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Colorado Lab Partners With District Attorneys' Offices to Analyze Racial Disparities in Prosecution

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Nika Anschuetz





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lady justice holding scales with a blindfold

Since the murder of George Floyd in 2020, concerned citizens across the nation have called for systemic changes in the nation’s criminal justice system. To help address longstanding inequities within the prosecutorial system, the University of Denver’s Colorado Evaluation and Action Lab (Colorado Lab) is analyzing data from district attorneys’ offices across the state.

In collaboration with the Prosecutorial Performance Indicators Project and the Center for Criminal Justice at Loyola Chicago, the Colorado Lab developed public dashboards, a window into each office’s prosecutorial data. It follows the prosecution process and includes information on felony referrals, charges and filing, case resolution, diversion and deferrals, sentencing, defendant characteristics, serving victims, and staffing and caseload.

Currently, the dashboard includes data from eight district attorneys’ offices. Since the project’s launch in September, five more offices have joined. Together, the 13 offices represent more than half of the state’s counties and 75% of the population.

“This is a bipartisan effort. It’s metro, rural, urban. It’s really across the state. I think that’s just the idea [that] bringing data into decision-making shouldn’t be a partisan issue,” says Lauren Gase, project director at the Colorado Lab.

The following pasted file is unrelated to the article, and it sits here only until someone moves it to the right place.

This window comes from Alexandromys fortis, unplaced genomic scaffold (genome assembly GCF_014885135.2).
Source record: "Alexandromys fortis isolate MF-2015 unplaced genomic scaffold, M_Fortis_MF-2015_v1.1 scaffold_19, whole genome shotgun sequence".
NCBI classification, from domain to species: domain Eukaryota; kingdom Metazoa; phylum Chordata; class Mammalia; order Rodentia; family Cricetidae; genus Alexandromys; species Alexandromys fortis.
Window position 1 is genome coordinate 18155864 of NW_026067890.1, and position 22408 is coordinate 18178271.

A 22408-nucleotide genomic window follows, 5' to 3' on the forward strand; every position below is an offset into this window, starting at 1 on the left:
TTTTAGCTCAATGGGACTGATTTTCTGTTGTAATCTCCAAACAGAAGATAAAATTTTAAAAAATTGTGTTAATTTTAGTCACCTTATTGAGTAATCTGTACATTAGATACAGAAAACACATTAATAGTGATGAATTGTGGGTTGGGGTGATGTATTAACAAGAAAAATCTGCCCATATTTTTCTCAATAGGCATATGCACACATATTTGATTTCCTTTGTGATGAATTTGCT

In February, the Colorado Lab issued a series of reports analyzing racial and ethnic disparities in prosecution. They looked at four major decision points: whether the case was accepted or declined; whether it was dismissed or concluded with a guilty plea or deferred judgment; whether the charge was reduced; and whether the case closed with a sentence to incarceration.

Across seven of the eight offices, Hispanic individuals were more likely to be sentenced to prison than their white and Black counterparts. In the City and County of Denver, meanwhile, Black individuals make up 9% of the population and 24% of the arrests. White individuals charged with drug offenses were more likely to have their charges reduced than their Black and Hispanic counterparts.

“We ran regression models, which allows us to look at potential differences in the outcomes by race and ethnicity after controlling for defendant and case characteristics. We controlled for gender, age, criminal history, case length, disposition quarter, the type of charge and the class of charge,” Gase says.

Because the Colorado Lab disaggregated the data, researchers were able to dig deeper into specific types of crimes on specific levels of charges. For example, in the state’s 1st Judicial District, Hispanic people were least likely to have a traffic charge or a low-level offense dismissed or reduced.

“The disparities analysis reflected what we knew in our guts but never had tangible evidence for. We know that we’re negatively affecting our Latino community on traffic and low-level offenses,” District Attorney Alexis King says. “It was wonderful to be able to narrow our focus. That was something we knew but didn’t know how to direct our energy.”

John Kellner, the district attorney for the 18th Judicial District, says the project isn’t a one-off data-collection system. Instead, he hopes the data fundamentally impacts the office.

“You’ve got to create something that will carry on past your time. This collaboration with the Colorado Lab gives us this opportunity. It’s something that will carry on for years to come. This excites me because it has a chance to last,” Kellner says. 

With 13 of the state’s 22 judicial districts on board, the Colorado Lab is working toward a statewide scale. The project anticipates adding five more offices to the dashboard this summer.

“I’m incredibly proud of the DAs in Colorado that have taken this on as an opportunity. It is one that requires vulnerability. We could not have done it without the Colorado Lab,” King says.